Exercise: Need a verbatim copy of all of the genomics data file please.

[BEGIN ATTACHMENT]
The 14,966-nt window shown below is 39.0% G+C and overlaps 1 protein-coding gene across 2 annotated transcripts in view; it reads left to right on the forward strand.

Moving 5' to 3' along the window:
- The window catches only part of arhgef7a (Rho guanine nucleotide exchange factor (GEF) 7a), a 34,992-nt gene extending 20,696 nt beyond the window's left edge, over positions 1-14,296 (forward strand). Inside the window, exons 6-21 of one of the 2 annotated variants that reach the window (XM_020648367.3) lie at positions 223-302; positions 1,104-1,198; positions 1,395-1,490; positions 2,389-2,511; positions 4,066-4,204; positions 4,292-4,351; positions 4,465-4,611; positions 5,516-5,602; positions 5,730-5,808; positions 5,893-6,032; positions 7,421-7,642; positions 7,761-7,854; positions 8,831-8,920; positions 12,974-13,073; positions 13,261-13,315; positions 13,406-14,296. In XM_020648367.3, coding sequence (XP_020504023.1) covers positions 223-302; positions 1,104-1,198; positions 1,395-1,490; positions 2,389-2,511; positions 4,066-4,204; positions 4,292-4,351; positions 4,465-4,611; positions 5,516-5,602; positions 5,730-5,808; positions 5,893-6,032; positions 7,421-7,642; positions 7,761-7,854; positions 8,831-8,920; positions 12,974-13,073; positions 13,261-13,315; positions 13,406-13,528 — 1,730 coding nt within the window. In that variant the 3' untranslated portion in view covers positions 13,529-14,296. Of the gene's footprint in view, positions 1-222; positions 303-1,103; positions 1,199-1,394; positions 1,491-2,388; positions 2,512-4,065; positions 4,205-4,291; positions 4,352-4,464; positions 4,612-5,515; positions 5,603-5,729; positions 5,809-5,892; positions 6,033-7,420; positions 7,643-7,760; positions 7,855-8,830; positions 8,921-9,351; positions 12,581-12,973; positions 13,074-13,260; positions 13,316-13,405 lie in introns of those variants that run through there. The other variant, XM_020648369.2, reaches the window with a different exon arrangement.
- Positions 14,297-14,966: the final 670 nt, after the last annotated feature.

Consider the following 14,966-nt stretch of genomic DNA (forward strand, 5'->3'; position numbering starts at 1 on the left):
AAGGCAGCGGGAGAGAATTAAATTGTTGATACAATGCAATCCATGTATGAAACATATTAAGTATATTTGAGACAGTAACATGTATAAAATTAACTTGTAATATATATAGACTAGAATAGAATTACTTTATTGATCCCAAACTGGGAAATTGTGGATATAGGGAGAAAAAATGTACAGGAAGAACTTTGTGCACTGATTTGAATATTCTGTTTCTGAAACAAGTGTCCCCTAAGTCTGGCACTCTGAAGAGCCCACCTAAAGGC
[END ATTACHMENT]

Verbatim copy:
The 14,966-nt window shown below is 39.0% G+C and overlaps 1 protein-coding gene across 2 annotated transcripts in view; it reads left to right on the forward strand.

Moving 5' to 3' along the window:
- The window catches only part of arhgef7a (Rho guanine nucleotide exchange factor (GEF) 7a), a 34,992-nt gene extending 20,696 nt beyond the window's left edge, over positions 1-14,296 (forward strand). Inside the window, exons 6-21 of one of the 2 annotated variants that reach the window (XM_020648367.3) lie at positions 223-302; positions 1,104-1,198; positions 1,395-1,490; positions 2,389-2,511; positions 4,066-4,204; positions 4,292-4,351; positions 4,465-4,611; positions 5,516-5,602; positions 5,730-5,808; positions 5,893-6,032; positions 7,421-7,642; positions 7,761-7,854; positions 8,831-8,920; positions 12,974-13,073; positions 13,261-13,315; positions 13,406-14,296. In XM_020648367.3, coding sequence (XP_020504023.1) covers positions 223-302; positions 1,104-1,198; positions 1,395-1,490; positions 2,389-2,511; positions 4,066-4,204; positions 4,292-4,351; positions 4,465-4,611; positions 5,516-5,602; positions 5,730-5,808; positions 5,893-6,032; positions 7,421-7,642; positions 7,761-7,854; positions 8,831-8,920; positions 12,974-13,073; positions 13,261-13,315; positions 13,406-13,528 — 1,730 coding nt within the window. In that variant the 3' untranslated portion in view covers positions 13,529-14,296. Of the gene's footprint in view, positions 1-222; positions 303-1,103; positions 1,199-1,394; positions 1,491-2,388; positions 2,512-4,065; positions 4,205-4,291; positions 4,352-4,464; positions 4,612-5,515; positions 5,603-5,729; positions 5,809-5,892; positions 6,033-7,420; positions 7,643-7,760; positions 7,855-8,830; positions 8,921-9,351; positions 12,581-12,973; positions 13,074-13,260; positions 13,316-13,405 lie in introns of those variants that run through there. The other variant, XM_020648369.2, reaches the window with a different exon arrangement.
- Positions 14,297-14,966: the final 670 nt, after the last annotated feature.

Consider the following 14,966-nt stretch of genomic DNA (forward strand, 5'->3'; position numbering starts at 1 on the left):
AAGGCAGCGGGAGAGAATTAAATTGTTGATACAATGCAATCCATGTATGAAACATATTAAGTATATTTGAGACAGTAACATGTATAAAATTAACTTGTAATATATATAGACTAGAATAGAATTACTTTATTGATCCCAAACTGGGAAATTGTGGATATAGGGAGAAAAAATGTACAGGAAGAACTTTGTGCACTGATTTGAATATTCTGTTTCTGAAACAAGTGTCCCCTAAGTCTGGCACTCTGAAGAGCCCACCTAAAGGC